Until recently, designers have tried to perform this function discretely by using a bunch of MOSFETs, op amps and such, but have faced tremendous problems with hot plugging and having large inrush currents, which cause big system problems.
A commonality of features and functions inside many battery- powered handheld products exists. And an ASSP could be used without any of the usual performance compromises normally associated with manufacturing an IC on a single wafer fabrication process.
|Figure 1: Each of the LTC3555's three on-chip buck converters operate under current-mode control and achieve efficiencies as high as 95 percent with either I2C or pin-selectable or automatic burst mode operation.|
Linear Technology has introduced the LTC3555, which has the performance and functionality for these applications. The LTC3555 manages power flow between an AC adapter, USB cable and Li-ion battery, while complying with USB power standards.
Housed in a 4mm x 5mm QFN package, it has a fullfeatured Li-ion/polymer battery charger that can provide up to 1.2A of charge current plus three high-efficiency synchronous buck converters to generate low voltage rails, which most USB peripherals require.
Furthermore, the LTC3555 also provides an always-on 25mA low dropout linear regulator to power the real-time clock and low power logic circuitry. The entire product can be controlled via a simple I2C interface or simple I/O.
The application schematic of the LTC3555 (Figure 1 above ) illustrates how it accomplishes multiple functions. The DC/DC conversion is a relatively straightforward step-down (buck) converter function. Each of the LTC3555's three on-chip buck converters operate under current-mode control and achieve efficiencies as high as 95 percent with either I2C or pin-selectable or automatic burst mode operation.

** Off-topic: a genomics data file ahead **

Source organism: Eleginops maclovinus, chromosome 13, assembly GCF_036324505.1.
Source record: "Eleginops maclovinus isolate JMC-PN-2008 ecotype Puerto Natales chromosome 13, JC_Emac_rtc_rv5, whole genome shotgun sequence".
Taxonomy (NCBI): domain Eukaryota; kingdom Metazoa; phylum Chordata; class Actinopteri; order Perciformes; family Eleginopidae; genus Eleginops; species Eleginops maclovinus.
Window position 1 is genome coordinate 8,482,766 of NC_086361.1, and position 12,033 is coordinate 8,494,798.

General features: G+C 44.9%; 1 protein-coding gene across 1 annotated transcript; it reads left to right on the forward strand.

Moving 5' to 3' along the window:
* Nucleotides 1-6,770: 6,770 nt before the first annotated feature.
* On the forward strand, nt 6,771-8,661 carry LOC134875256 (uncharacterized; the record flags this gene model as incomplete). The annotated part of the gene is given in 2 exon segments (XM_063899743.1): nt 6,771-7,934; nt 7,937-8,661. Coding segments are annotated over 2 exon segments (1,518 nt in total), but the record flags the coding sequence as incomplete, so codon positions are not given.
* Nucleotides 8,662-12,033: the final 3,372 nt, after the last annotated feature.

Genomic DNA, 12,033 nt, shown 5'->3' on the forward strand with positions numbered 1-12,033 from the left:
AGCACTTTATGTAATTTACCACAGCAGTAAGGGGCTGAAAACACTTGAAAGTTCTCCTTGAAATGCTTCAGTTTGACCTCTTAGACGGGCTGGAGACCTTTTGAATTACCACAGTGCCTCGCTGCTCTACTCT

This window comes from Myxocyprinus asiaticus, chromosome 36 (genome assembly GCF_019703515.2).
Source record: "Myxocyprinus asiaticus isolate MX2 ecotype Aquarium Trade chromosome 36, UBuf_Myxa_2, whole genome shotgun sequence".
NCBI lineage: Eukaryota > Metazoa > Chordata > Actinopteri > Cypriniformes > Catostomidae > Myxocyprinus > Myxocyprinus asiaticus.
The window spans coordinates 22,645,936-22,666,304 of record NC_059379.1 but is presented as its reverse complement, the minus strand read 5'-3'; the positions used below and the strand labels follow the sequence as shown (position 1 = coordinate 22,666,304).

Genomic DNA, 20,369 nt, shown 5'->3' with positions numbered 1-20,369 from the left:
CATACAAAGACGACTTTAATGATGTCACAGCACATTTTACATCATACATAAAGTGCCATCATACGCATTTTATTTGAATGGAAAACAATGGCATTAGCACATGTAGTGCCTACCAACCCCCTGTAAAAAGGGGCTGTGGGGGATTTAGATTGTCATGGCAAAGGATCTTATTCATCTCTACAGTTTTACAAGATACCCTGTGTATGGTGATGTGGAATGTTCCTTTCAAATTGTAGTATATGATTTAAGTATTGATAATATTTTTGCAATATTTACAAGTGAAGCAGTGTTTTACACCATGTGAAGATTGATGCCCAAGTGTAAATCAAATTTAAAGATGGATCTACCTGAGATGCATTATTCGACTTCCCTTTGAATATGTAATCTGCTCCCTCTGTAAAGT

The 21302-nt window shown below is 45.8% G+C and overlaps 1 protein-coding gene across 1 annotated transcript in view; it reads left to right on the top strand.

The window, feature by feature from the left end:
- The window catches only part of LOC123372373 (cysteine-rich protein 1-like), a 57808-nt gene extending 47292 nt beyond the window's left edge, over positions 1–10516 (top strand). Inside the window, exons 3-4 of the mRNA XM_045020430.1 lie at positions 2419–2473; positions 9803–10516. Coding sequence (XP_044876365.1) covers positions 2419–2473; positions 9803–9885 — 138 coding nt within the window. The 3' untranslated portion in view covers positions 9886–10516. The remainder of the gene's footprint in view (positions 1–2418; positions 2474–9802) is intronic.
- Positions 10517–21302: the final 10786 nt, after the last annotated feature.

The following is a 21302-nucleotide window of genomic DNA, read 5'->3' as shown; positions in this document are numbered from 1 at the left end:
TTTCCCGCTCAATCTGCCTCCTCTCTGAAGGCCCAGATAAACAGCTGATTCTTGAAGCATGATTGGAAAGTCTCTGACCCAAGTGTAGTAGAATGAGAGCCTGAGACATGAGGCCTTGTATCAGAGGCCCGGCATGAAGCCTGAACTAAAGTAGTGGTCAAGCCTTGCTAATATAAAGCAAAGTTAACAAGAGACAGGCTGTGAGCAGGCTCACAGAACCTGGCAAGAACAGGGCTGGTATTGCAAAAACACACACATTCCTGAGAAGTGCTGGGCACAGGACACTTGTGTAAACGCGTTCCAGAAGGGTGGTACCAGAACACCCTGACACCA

These DC/DC converters operate at a fixed 2.25MHz switching frequency that allows the use of very small external capacitors and inductors. The continuous output current levels of these buck converters are 1A, 400mA and 400mA, respectively, with output voltages programmable between 0.8V and 3.6V.
The LTC3555's method of power delivery differs from existing battery and power management ICs, which are charger-fed systems. In such systems, the external power source does not power the loads directly. Instead, the AC adapter or USB port would be used to charge the battery, which then powers the loads.
When the battery has been deeply discharged or even missing, there will be a delay in getting power to the loads. This is because power cannot be taken from the battery until it has obtained the required minimum amount of charge.
With the LTC3555, this delay is eliminated so that the handheld device can be powered up as soon as the wall adapter or USB power source is connected. In addition, the chip will take any available power not being used by the loads and use it to charge the battery.
These two benefits – elimination of charging delays, and simultaneous battery charging and powering of loads—extend the effective application runtime and accelerate charging when attached to the USB cable. Another advantage of this power management technique is increased ef- ficiency whenever the AC or USB power source is available. In these instances, an unnecessary stage of power conversion (i.e. battery charging) is eliminated.
Unlike its predecessor, the LTC3455, which had a linear PowerPath controller, the LTC3555 has a high-efficiency switch-mode PowerPath controller. Designed specifically for USB applications, the LTC3555's PowerPath controller incorporates a precision average input current step-down switching regulator to maximize the allowable USB power.